This work was financially supported by Department of Environmental Health of Ahvaz Jundishapur University of Medical Sciences (grant number: U-96155).
- 1.Aprea C. (2008) Reference Values of Urinary Trans,trans-muconic Acid: Italian Multicentric Study. Archives of Environmental Contamination and Toxicology. 55(2), 329-340.
- 2.de Sá Borba, F P. (2017) . BTEX Emissions from the Largest Landfill in Operation in Rio de Janeiro, Brazil. Bulletin of Environmental Contamination and Toxicology 98(5), 624-631.
- 3.Kinjal C, Minarva P. (2014) Air Pollution Exposures And Their Effect on Traffic Police. , International Journal of Innovative Reserch in Technology 1(9), 12-15.
- 4.Wiwanitkit V, Suwansaksri J, Soogarun S. (2003) A note on urine trans, trans muconic acid level among a sample of Thai police: Implication for an occupational health issue. 76, 103-8.
- 5.Ducos P. (1990) Improvement in HPLC analysis of urinary trans, trans-muconic acid, a promising substitute for phenol in the assessment of benzene exposure. International Archives of Occupational and Environmental Health 62(7), 529-534.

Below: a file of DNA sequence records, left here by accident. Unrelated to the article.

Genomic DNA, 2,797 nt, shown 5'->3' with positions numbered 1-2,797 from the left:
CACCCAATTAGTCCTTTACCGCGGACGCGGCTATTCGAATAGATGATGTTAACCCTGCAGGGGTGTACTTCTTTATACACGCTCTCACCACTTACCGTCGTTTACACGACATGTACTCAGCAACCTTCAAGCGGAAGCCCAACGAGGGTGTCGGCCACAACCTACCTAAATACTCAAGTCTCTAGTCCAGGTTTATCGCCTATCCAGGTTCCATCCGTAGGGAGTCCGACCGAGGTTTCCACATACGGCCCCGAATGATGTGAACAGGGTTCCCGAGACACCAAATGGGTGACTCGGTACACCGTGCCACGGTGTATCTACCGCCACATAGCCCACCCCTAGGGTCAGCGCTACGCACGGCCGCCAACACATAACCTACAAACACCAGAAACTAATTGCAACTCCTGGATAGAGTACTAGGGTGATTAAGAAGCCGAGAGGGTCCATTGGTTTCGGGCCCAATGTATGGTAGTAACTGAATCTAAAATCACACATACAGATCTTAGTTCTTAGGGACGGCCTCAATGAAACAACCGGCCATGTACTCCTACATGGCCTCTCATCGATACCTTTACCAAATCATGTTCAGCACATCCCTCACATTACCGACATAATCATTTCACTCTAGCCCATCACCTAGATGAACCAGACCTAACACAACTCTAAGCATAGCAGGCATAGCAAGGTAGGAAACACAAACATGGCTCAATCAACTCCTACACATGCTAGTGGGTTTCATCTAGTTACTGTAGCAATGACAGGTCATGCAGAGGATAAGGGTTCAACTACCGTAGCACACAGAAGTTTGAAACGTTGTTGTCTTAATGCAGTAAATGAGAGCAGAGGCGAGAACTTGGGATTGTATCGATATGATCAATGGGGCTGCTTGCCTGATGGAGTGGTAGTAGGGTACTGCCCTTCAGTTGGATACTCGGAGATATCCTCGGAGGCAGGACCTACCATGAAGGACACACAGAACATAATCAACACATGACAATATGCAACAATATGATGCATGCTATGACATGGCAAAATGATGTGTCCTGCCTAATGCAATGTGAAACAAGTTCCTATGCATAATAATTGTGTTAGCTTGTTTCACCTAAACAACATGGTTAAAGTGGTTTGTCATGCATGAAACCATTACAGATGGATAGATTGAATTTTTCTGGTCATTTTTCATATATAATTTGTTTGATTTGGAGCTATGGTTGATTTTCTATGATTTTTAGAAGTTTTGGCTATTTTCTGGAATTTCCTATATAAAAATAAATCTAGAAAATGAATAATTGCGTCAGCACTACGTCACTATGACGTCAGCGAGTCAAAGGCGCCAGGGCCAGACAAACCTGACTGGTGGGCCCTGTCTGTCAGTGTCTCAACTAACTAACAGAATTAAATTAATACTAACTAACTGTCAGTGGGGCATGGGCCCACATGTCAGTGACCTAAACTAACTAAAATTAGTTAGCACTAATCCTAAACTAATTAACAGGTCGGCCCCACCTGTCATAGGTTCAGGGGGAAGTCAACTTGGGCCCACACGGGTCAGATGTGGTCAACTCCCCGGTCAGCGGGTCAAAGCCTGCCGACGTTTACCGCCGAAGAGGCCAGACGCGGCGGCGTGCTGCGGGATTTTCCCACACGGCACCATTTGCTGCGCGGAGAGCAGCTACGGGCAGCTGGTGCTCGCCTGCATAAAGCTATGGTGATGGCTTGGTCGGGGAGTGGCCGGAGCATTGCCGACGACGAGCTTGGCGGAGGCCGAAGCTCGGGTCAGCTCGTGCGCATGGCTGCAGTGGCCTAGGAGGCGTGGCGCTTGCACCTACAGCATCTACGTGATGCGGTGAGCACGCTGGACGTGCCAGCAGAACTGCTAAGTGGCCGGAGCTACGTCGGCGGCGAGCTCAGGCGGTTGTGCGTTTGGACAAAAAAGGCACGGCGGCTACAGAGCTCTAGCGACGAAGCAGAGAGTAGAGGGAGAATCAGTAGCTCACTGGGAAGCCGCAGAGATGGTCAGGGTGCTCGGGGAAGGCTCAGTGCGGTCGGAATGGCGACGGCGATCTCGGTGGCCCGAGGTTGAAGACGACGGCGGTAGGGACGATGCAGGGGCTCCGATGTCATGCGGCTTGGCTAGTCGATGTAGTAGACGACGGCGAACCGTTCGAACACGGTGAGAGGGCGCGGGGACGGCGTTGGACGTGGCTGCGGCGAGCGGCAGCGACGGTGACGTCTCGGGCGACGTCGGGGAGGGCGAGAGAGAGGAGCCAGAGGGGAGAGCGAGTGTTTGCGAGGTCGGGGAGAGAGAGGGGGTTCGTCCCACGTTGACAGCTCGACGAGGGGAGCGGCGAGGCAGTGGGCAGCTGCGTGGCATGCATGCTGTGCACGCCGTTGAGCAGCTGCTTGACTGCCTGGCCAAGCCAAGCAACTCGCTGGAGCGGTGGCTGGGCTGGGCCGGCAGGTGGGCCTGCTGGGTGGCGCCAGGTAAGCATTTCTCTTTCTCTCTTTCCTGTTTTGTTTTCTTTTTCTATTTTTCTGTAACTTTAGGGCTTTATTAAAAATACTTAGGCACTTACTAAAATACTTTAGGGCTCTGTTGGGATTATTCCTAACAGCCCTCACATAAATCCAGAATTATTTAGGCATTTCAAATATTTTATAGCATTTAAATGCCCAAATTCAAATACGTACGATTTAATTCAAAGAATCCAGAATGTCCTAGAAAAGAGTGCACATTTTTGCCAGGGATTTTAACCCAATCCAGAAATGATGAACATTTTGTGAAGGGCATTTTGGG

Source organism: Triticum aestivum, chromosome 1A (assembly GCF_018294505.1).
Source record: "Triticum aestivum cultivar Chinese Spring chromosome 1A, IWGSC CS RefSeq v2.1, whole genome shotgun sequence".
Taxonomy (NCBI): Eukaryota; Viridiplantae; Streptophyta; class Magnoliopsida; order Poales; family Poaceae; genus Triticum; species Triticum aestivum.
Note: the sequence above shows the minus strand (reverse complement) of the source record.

- 6.Shahtaheri S J, Ghamari F, Golbabaei F. (2005) Sample preparation followed by high performance liquid chromatographic (HPLC) analysis for monitoring muconic acid as a biomarker of occupational exposure to benzene. Int J Occup Saf Ergon. 11(4), 377-88.
- 7.Lovreglio P. (2010) Validity of new biomarkers of internal dose for use in the biological monitoring of occupational and environmental exposure to low concentrations of benzene and toluene. International Archives of Occupational and Environmental Health 83(3), 341-356.
- 8.Protano C. (2012) Urinary trans, trans-muconic acid and S-phenylmercapturic acid are indicative of exposure to urban benzene pollution during childhood. Science of The Total Environment. 435(436), 115-123.
- 9.Agency U S E P. (2009) Integrated Risk Information System (IRIS) on Benzene. National Center for Environmental Assessment. Office of Research and Development. , Washington, DC